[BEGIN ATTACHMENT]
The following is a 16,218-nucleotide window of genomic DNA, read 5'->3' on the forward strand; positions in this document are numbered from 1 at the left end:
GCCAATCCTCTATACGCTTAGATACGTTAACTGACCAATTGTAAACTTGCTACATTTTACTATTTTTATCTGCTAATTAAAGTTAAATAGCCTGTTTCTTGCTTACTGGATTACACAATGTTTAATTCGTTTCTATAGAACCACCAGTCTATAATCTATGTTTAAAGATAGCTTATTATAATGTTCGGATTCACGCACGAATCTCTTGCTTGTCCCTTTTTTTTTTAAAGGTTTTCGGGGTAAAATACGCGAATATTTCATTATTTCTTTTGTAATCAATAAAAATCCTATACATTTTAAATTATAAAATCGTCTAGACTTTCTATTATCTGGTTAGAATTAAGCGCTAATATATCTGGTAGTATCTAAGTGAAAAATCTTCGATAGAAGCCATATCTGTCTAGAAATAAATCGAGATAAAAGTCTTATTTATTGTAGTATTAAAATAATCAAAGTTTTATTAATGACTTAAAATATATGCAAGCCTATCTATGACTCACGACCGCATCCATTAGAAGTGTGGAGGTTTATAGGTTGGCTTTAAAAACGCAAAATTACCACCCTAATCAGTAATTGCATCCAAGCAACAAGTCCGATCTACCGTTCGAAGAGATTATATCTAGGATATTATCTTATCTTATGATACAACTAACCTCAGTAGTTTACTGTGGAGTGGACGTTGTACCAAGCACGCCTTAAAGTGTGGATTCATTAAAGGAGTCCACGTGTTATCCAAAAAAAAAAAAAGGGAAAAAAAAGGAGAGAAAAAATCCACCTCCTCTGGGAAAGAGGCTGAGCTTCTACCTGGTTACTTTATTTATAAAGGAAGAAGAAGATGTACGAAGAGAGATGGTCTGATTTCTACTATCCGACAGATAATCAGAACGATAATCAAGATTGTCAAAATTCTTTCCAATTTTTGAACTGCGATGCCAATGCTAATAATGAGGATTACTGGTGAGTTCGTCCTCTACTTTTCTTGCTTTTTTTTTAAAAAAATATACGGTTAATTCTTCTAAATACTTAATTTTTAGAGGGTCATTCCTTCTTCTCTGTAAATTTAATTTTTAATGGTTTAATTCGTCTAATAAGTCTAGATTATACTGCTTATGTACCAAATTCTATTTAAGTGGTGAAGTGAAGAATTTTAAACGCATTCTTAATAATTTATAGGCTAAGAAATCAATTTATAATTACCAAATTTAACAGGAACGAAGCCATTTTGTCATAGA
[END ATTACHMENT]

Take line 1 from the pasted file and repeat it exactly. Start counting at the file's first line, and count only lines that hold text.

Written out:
The following is a 16,218-nucleotide window of genomic DNA, read 5'->3' on the forward strand; positions in this document are numbered from 1 at the left end: